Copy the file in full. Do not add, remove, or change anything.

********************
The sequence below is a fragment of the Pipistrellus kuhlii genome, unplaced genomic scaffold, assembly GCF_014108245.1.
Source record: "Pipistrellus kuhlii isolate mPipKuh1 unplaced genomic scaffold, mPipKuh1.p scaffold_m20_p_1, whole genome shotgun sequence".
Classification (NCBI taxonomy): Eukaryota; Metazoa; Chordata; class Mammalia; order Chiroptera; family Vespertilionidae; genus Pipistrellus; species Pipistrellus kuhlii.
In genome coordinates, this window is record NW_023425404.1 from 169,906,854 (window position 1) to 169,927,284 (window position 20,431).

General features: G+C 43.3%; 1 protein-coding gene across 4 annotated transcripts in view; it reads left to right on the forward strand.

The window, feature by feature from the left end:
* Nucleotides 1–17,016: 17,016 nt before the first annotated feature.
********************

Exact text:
The sequence below is a fragment of the Pipistrellus kuhlii genome, unplaced genomic scaffold, assembly GCF_014108245.1.
Source record: "Pipistrellus kuhlii isolate mPipKuh1 unplaced genomic scaffold, mPipKuh1.p scaffold_m20_p_1, whole genome shotgun sequence".
Classification (NCBI taxonomy): Eukaryota; Metazoa; Chordata; class Mammalia; order Chiroptera; family Vespertilionidae; genus Pipistrellus; species Pipistrellus kuhlii.
In genome coordinates, this window is record NW_023425404.1 from 169,906,854 (window position 1) to 169,927,284 (window position 20,431).

General features: G+C 43.3%; 1 protein-coding gene across 4 annotated transcripts in view; it reads left to right on the forward strand.

The window, feature by feature from the left end:
* Nucleotides 1–17,016: 17,016 nt before the first annotated feature.